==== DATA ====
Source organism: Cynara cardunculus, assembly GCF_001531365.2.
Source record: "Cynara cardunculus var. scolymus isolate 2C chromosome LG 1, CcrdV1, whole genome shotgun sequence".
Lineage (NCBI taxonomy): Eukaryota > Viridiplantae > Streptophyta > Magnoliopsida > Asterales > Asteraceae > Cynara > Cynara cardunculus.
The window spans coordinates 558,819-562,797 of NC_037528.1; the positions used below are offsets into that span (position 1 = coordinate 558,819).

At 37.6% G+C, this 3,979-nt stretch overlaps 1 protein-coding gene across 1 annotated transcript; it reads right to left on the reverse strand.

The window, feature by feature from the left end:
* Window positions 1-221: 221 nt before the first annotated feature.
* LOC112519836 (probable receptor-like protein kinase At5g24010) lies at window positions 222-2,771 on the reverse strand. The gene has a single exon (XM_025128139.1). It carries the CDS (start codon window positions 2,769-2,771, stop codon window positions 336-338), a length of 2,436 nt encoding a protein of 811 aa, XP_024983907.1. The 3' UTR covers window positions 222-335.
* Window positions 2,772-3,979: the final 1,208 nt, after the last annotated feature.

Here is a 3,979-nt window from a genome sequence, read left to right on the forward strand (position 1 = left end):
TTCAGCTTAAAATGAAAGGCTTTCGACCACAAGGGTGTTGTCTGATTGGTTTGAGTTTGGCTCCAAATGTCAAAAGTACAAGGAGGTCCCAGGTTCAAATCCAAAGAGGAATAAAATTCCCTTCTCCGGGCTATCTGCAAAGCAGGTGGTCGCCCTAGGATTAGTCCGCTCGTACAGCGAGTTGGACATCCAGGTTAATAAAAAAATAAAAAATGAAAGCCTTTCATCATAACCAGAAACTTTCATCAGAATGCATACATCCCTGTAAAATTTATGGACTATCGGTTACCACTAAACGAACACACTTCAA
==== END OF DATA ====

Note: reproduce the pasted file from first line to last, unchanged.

Source organism: Cynara cardunculus, assembly GCF_001531365.2.
Source record: "Cynara cardunculus var. scolymus isolate 2C chromosome LG 1, CcrdV1, whole genome shotgun sequence".
Lineage (NCBI taxonomy): Eukaryota > Viridiplantae > Streptophyta > Magnoliopsida > Asterales > Asteraceae > Cynara > Cynara cardunculus.
The window spans coordinates 558,819-562,797 of NC_037528.1; the positions used below are offsets into that span (position 1 = coordinate 558,819).

At 37.6% G+C, this 3,979-nt stretch overlaps 1 protein-coding gene across 1 annotated transcript; it reads right to left on the reverse strand.

The window, feature by feature from the left end:
* Window positions 1-221: 221 nt before the first annotated feature.
* LOC112519836 (probable receptor-like protein kinase At5g24010) lies at window positions 222-2,771 on the reverse strand. The gene has a single exon (XM_025128139.1). It carries the CDS (start codon window positions 2,769-2,771, stop codon window positions 336-338), a length of 2,436 nt encoding a protein of 811 aa, XP_024983907.1. The 3' UTR covers window positions 222-335.
* Window positions 2,772-3,979: the final 1,208 nt, after the last annotated feature.

Here is a 3,979-nt window from a genome sequence, read left to right on the forward strand (position 1 = left end):
TTCAGCTTAAAATGAAAGGCTTTCGACCACAAGGGTGTTGTCTGATTGGTTTGAGTTTGGCTCCAAATGTCAAAAGTACAAGGAGGTCCCAGGTTCAAATCCAAAGAGGAATAAAATTCCCTTCTCCGGGCTATCTGCAAAGCAGGTGGTCGCCCTAGGATTAGTCCGCTCGTACAGCGAGTTGGACATCCAGGTTAATAAAAAAATAAAAAATGAAAGCCTTTCATCATAACCAGAAACTTTCATCAGAATGCATACATCCCTGTAAAATTTATGGACTATCGGTTACCACTAAACGAACACACTTCAA